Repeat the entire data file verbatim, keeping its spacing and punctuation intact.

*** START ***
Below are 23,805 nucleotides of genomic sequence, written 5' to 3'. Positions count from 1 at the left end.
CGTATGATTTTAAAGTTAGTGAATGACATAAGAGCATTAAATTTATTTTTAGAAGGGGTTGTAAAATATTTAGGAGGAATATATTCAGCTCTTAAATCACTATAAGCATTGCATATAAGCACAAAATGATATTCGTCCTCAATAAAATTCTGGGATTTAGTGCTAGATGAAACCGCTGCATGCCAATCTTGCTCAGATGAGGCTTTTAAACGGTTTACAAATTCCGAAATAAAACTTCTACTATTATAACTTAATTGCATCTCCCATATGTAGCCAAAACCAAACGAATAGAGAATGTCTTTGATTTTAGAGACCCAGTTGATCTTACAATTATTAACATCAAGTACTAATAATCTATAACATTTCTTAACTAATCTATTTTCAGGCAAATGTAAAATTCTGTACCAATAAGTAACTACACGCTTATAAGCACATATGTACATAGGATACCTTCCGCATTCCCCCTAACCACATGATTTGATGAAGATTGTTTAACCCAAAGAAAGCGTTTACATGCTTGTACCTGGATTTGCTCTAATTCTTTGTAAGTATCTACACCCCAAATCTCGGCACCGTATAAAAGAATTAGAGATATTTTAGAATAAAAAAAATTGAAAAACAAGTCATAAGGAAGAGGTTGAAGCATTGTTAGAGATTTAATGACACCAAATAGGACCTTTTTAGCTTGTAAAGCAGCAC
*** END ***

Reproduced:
Below are 23,805 nucleotides of genomic sequence, written 5' to 3'. Positions count from 1 at the left end.
CGTATGATTTTAAAGTTAGTGAATGACATAAGAGCATTAAATTTATTTTTAGAAGGGGTTGTAAAATATTTAGGAGGAATATATTCAGCTCTTAAATCACTATAAGCATTGCATATAAGCACAAAATGATATTCGTCCTCAATAAAATTCTGGGATTTAGTGCTAGATGAAACCGCTGCATGCCAATCTTGCTCAGATGAGGCTTTTAAACGGTTTACAAATTCCGAAATAAAACTTCTACTATTATAACTTAATTGCATCTCCCATATGTAGCCAAAACCAAACGAATAGAGAATGTCTTTGATTTTAGAGACCCAGTTGATCTTACAATTATTAACATCAAGTACTAATAATCTATAACATTTCTTAACTAATCTATTTTCAGGCAAATGTAAAATTCTGTACCAATAAGTAACTACACGCTTATAAGCACATATGTACATAGGATACCTTCCGCATTCCCCCTAACCACATGATTTGATGAAGATTGTTTAACCCAAAGAAAGCGTTTACATGCTTGTACCTGGATTTGCTCTAATTCTTTGTAAGTATCTACACCCCAAATCTCGGCACCGTATAAAAGAATTAGAGATATTTTAGAATAAAAAAAATTGAAAAACAAGTCATAAGGAAGAGGTTGAAGCATTGTTAGAGATTTAATGACACCAAATAGGACCTTTTTAGCTTGTAAAGCAGCAC